Following whatever reason for tooth extraction, you may be motivated to take up caring for your teeth seriously. Yes, this is a good decision, but not one you should take right after having a tooth extracted. Sad enough, a lost tooth will not come back, but you must take care of the existing ones.
A dental extraction leaves the tooth socket exposed. The chances of it getting infected are high. So, there’s a need for you to give it a proper rinse and eat it healthily.
Why do I have an Exposed Tooth Socket Post-Extraction?
Taking out a tooth involves some pressure. This is what causes blood to gather at the spot. Patients do bleed after an oral extraction – it’s normal. To reduce blood loss, gauze may be placed in your mouth by the dentist. There are times when bleeding simply stops innately. And sometimes it doesn’t. When that’s the case, stitching on the area is done to prevent blood flow.
Occasionally, dissolvable stitches may be used. Find out what type of stitch your dentist is using. Following this, you must chew carefully to prevent the stitched area from reopening and letting out blood. This is because you need the blood clot to close up the hollow created by the tooth removal. To this end, take care of the spot and stop any possible blood flow.
You have a dry socket when the stitched area reopens (breaking the blood clot) post-dental extraction. This condition can cause pain. The injury may expose the bones lying below the teeth. In the case of a dry socket, treatment is usually a sedative dressing that will stay in place until the area naturally develops a new blood clot.
Kindly note that pain is associated with a dry socket and healing time is lengthy. This is why you must treat the hollow with care when you’ve had a tooth removed.
What is the Reason Behind being Susceptible After an Extraction?
Patients who have had their teeth removed usually have a wound that is open. This subjects the person to the risk of mouth infections. Know that for every bodily wound, the microbes in the environment see an opening to attack the body and have it infected. The case of a dry socket is worse off as there are multiple bacteria inside the mouth.
Not all bacteria are toxic; some aid food digestion, but others are dangerous. Once again, you must be very careful how you handle your mouth after removing a tooth.
Caring for your Mouth Post-Dental Extraction
It is obvious the kind of danger the mouth is exposed to following an extraction. But there is no reason to be worried because, after the procedure, your dentist will advise you on how to give your mouth the care it needs.
Brushing Goal Post-Dental Extraction
Brush your teeth when you wake up and at night before sleep to reduce the number of toxic mouth bacteria. And, of course, keep your tongue clean. This fights bad breath and the bad taste triggered by an extraction. Leftover food particles are removed with brushing your teeth – the activities of bacteria are also stalled.
A proper teeth-brushing technique is vital. Use a soft-bristled toothbrush and move it gently in circles over your teeth as you brush. Avoid brushing the area the extraction took place 24 hours after the procedure. Allow the socket to get better. All other parts of the mouth should be cleaned. Where the wound is stitched, don’t brush it altogether. Rather rinse your mouth. Keep mouthwashes containing chemicals off your mouth for 24 days.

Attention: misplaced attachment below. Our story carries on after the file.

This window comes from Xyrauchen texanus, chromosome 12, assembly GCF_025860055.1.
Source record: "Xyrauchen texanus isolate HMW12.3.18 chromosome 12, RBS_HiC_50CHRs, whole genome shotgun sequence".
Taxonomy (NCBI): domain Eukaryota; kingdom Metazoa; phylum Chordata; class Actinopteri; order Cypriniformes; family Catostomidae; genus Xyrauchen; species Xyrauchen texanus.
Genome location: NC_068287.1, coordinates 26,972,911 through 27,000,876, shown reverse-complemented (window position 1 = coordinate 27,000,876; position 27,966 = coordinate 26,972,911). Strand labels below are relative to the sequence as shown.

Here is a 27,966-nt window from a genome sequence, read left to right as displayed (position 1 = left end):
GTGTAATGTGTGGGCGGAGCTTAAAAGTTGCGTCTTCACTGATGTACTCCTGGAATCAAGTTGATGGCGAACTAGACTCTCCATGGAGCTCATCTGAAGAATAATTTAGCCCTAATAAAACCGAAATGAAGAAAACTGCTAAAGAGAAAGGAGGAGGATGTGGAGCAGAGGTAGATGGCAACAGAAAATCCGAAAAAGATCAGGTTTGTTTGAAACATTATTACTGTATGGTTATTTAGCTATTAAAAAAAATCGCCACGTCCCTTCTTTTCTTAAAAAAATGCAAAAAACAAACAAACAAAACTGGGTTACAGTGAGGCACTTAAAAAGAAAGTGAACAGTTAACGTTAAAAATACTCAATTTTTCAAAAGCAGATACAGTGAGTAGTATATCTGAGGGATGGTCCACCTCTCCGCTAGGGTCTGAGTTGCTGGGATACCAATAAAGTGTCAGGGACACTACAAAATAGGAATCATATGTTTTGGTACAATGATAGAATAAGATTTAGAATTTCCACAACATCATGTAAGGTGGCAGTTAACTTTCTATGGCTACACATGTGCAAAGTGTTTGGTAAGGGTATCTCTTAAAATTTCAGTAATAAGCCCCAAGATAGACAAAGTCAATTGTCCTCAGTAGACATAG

How Should you Clean your Mouth Post-Extraction?
Make a mouth rinse of warm salt water by mixing half a teaspoon of salt with a small amount of warm water. Use this to rinse your mouth.
Get your mouth washed up each time you finish eating and, if possible, do it in between meals. Please, be gentle with this procedure. This is because swishing water inside your mouth with much pressure can remove the clots in the wounded area.
The Use of Chlorhexidine for Mouth Rinsing
Sometimes, you may have to use a solution of chlorhexidine to rinse your mouth. The dentist typically prescribes this based on the health of the tooth socket. For 60 seconds, you should rinse your mouth every morning and evening. Keep this up till the stitch melts away. Doing this stops you from brushing. But you shouldn’t neglect your dental hygiene.
It’s not every time a tooth is extracted that your dentist recommends chlorhexidine. To help your oral wound heal more quickly, full compliance with instructions is recommended. You’ll be instructed to eat soft foods and not drink using a straw, plus many others. Should you be obedient to follow the instructions, you can have a healthy tooth hollow sooner.
At what Point can I Use Toothpaste to Brush my Teeth Post-Extraction?
Do not brush on the same day the extraction took place. You can brush the next day, however, take care not to disturb the wound area. Continue gentle teeth brushing for the days that follow because the injury will take some time to close up and heal. Your brushing can kick off when the injury is healed.
Extracting a tooth can open the door to chronic dental infections, which is why you should be cautious after having it done. Stick to your dentist’s instructions – this will keep your mouth hygienically clean and infection-free.
The information here is general advice on how to care for your mouth after pulling out that tooth. People’s conditions differ. So, it is good that you consult with st Albans Dentist for a more personal and bespoke solution on the issue. They understand your oral condition the most and give informed advice.